MANCHESTER (part 1)
Lets start with the architecture of excess. In the great warehouses and offices around Whitworth Street and Dale Street,
Manchester's merchants and magnates decided to put on a bit of a show.
This was a Boom period between the construction of the Ship Canal in 1894 and the First World War and the cotton packing
companies and others wanted to flaunt it. Everywhere - remember normally above eye level - you'll see fascinating faces and
fantastic patterns, great swags of fruit and garlands of flowers.
A typical building of this period would be UMIST on Whitworth Street, by Spalding and Cross, all crazy terracotta patterns
and delicious glimpses of Art Nouveau stained glass. Try and find the head of Athena, Goddess of Wisdom, poking out and
giving a hint of the building's purpose.
Indeed one of the best games in these areas of the city centre is to play I-Spy with the curvy, restless lines of Art Nouveau, a
style which was deemed a bit too airy-fairy and Gallic to be used in the actual design of buildings but all right for adding a
fancy touch of Belle Epoque decadence.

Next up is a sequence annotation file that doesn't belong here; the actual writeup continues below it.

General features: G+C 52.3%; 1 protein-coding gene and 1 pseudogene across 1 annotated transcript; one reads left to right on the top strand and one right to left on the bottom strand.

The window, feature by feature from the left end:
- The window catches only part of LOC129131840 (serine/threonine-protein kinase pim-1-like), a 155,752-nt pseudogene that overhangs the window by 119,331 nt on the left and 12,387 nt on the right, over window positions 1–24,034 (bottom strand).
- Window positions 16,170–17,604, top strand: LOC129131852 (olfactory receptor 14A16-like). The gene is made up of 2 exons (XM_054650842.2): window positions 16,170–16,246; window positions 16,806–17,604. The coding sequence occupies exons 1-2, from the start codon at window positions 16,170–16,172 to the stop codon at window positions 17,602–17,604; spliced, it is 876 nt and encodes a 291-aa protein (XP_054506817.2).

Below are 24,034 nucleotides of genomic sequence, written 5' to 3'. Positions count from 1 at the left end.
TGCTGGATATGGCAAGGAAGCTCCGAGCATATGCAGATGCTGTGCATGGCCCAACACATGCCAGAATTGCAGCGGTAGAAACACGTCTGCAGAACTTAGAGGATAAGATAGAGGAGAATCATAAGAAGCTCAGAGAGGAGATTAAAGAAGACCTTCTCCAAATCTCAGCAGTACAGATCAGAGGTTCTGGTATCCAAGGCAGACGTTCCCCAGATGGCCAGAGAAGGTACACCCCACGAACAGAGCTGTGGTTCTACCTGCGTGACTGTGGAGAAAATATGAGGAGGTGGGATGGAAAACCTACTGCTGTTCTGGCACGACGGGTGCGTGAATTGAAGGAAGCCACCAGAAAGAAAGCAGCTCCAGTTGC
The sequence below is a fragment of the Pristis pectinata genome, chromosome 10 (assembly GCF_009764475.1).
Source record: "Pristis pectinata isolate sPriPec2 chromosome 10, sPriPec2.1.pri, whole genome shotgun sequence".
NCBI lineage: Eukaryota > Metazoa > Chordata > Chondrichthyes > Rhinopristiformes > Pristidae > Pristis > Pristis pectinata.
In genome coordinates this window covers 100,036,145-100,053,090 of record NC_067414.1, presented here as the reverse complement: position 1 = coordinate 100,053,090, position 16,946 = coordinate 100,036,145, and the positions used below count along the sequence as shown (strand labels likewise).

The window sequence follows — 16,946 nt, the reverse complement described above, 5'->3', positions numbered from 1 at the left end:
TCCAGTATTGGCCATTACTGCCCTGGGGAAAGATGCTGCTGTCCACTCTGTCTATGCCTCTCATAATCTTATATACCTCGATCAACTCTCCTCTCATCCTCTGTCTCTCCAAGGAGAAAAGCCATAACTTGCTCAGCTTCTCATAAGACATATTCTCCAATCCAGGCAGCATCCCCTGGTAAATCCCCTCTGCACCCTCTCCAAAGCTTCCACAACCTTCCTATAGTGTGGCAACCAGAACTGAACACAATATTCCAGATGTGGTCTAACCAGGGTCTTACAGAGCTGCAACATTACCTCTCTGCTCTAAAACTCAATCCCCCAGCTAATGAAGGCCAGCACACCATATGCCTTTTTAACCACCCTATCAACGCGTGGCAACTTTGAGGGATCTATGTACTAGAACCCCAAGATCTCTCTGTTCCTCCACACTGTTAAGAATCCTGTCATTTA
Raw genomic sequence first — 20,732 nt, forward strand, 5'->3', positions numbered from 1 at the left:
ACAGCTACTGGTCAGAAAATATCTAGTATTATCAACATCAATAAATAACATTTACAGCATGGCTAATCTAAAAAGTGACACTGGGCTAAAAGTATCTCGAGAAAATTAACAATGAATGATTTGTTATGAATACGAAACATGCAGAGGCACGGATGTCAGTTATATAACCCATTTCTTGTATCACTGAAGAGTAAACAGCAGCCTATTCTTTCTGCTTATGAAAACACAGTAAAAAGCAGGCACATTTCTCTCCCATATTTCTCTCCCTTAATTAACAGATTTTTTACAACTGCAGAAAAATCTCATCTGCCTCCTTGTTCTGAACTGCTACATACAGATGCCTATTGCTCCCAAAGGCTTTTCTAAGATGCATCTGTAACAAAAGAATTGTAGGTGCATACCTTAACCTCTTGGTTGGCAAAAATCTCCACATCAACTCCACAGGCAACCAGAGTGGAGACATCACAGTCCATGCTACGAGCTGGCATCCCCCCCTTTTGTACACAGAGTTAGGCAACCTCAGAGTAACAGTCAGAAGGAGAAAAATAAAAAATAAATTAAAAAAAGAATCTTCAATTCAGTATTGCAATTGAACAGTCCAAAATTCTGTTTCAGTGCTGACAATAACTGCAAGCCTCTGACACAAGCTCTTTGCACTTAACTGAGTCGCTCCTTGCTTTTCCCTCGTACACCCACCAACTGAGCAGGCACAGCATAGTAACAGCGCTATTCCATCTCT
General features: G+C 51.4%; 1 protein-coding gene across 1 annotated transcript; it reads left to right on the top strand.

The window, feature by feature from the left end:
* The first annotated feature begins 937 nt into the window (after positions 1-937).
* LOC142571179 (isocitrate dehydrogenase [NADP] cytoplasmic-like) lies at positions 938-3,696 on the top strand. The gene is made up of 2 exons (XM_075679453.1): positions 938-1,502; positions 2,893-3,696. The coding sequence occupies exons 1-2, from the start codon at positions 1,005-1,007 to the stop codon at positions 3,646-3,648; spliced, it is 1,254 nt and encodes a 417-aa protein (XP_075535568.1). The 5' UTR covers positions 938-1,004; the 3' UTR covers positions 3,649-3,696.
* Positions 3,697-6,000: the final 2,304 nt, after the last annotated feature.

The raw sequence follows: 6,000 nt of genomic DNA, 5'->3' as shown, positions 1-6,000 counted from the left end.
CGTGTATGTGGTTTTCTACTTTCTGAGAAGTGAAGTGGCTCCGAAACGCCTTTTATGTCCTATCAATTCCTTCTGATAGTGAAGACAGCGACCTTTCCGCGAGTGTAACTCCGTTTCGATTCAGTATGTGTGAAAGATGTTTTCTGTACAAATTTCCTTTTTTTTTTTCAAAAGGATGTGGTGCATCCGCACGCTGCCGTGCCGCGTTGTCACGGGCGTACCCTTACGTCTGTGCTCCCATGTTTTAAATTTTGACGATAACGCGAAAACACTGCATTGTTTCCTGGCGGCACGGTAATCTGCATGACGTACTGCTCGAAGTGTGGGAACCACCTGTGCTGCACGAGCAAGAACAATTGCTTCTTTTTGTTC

finest example, perhaps, of this transient style is the magnificent wrought
iron gate between Lancaster House and India House on Whitworth Street. Here
a twisted lamp like some vast bud of a hothouse plant is suspended two stories
up from a pair of gates which when closed describe a perfect circle.
The architect of the buildings on each side and probably the designer of the gate was the prolific Harry S Fairhurst.
Another building from this period is the Midland Hotel by Charles Trubshaw of 1903.
In the sixties this was called one of the world's ugliest buildings, it is difficult to agree with this when as the sun sets, the
whole rear of the hotel facing the G-Mex centre becomes one boiling burnished mass of bronze terracotta.